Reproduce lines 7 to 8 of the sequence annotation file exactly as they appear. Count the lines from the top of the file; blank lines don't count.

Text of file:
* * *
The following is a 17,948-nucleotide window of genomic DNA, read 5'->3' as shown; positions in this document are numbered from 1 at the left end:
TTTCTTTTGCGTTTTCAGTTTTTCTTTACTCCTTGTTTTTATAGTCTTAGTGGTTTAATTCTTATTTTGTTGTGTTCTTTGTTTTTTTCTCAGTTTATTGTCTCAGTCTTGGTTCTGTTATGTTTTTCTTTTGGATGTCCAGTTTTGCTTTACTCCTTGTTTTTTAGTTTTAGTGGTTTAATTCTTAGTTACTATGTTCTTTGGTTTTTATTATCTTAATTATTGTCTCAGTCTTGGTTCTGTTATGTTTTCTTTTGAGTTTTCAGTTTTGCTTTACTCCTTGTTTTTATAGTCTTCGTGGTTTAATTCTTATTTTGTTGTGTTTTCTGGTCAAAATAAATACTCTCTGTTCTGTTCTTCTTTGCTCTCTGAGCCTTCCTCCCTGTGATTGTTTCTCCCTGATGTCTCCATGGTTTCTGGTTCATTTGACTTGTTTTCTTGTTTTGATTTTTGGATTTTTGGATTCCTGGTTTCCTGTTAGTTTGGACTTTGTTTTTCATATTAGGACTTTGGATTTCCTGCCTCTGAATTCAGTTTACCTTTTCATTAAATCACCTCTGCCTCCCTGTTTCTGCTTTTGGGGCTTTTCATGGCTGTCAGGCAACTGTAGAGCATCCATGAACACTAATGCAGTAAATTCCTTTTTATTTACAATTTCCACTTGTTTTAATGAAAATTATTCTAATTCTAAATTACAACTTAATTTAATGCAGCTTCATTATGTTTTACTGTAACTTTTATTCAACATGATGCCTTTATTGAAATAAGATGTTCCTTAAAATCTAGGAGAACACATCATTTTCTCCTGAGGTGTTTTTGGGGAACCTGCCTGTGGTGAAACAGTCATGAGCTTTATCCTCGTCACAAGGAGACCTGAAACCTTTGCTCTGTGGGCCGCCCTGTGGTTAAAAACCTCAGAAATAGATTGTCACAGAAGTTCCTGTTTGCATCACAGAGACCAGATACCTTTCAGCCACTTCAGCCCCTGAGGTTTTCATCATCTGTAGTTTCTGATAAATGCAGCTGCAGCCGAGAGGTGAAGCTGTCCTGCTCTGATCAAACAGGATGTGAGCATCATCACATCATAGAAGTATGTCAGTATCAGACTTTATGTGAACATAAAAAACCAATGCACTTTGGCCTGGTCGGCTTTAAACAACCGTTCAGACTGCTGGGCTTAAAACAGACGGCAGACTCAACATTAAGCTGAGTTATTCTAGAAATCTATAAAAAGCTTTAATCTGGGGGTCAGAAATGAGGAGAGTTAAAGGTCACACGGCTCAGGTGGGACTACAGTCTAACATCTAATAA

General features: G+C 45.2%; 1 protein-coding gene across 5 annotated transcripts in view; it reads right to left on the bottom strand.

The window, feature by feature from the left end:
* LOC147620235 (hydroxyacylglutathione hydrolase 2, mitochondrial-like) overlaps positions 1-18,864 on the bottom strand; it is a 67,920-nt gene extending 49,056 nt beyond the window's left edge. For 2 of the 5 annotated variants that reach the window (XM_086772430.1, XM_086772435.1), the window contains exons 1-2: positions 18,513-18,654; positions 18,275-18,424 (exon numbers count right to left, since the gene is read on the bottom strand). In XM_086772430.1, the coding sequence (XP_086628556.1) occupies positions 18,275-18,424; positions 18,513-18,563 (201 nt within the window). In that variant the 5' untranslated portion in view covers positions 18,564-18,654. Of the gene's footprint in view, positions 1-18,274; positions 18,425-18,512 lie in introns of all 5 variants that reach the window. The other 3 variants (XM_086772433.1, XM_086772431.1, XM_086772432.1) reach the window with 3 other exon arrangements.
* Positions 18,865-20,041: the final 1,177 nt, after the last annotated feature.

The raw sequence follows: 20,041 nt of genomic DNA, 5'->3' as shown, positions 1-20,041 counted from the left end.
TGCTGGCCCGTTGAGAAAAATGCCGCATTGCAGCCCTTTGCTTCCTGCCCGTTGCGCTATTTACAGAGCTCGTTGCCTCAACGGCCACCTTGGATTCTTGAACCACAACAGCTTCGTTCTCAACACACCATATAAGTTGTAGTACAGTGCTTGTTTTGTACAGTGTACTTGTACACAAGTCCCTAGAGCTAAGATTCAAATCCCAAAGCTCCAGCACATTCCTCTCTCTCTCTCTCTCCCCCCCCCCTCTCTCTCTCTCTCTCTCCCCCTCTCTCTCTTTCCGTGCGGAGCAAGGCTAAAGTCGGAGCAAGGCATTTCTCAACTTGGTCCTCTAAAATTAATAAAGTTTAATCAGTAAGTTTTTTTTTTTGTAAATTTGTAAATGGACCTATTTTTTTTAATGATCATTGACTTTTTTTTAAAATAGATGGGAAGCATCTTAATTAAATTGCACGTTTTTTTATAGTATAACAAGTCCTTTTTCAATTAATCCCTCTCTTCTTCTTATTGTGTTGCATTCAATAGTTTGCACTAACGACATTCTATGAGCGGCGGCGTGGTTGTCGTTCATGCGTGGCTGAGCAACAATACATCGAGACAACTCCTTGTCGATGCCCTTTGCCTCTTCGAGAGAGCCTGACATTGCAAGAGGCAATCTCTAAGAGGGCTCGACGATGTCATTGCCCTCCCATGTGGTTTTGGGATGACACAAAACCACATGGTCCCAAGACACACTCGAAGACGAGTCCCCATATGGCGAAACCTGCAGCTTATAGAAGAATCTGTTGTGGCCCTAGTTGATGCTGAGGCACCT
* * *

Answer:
The raw sequence follows: 20,041 nt of genomic DNA, 5'->3' as shown, positions 1-20,041 counted from the left end.
TGCTGGCCCGTTGAGAAAAATGCCGCATTGCAGCCCTTTGCTTCCTGCCCGTTGCGCTATTTACAGAGCTCGTTGCCTCAACGGCCACCTTGGATTCTTGAACCACAACAGCTTCGTTCTCAACACACCATATAAGTTGTAGTACAGTGCTTGTTTTGTACAGTGTACTTGTACACAAGTCCCTAGAGCTAAGATTCAAATCCCAAAGCTCCAGCACATTCCTCTCTCTCTCTCTCTCCCCCCCCCCTCTCTCTCTCTCTCTCTCCCCCTCTCTCTCTTTCCGTGCGGAGCAAGGCTAAAGTCGGAGCAAGGCATTTCTCAACTTGGTCCTCTAAAATTAATAAAGTTTAATCAGTAAGTTTTTTTTTTTGTAAATTTGTAAATGGACCTATTTTTTTTAATGATCATTGACTTTTTTTTAAAATAGATGGGAAGCATCTTAATTAAATTGCACGTTTTTTTATAGTATAACAAGTCCTTTTTCAATTAATCCCTCTCTTCTTCTTATTGTGTTGCATTCAATAGTTTGCACTAACGACATTCTATGAGCGGCGGCGTGGTTGTCGTTCATGCGTGGCTGAGCAACAATACATCGAGACAACTCCTTGTCGATGCCCTTTGCCTCTTCGAGAGAGCCTGACATTGCAAGAGGCAATCTCTAAGAGGGCTCGACGATGTCATTGCCCTCCCATGTGGTTTTGGGATGACACAAAACCACATGGTCCCAAGACACACTCGAAGACGAGTCCCCATATGGCGAAACCTGCAGCTTATAGAAGAATCTGTTGTGGCCCTAGTTGATGCTGAGGCACCT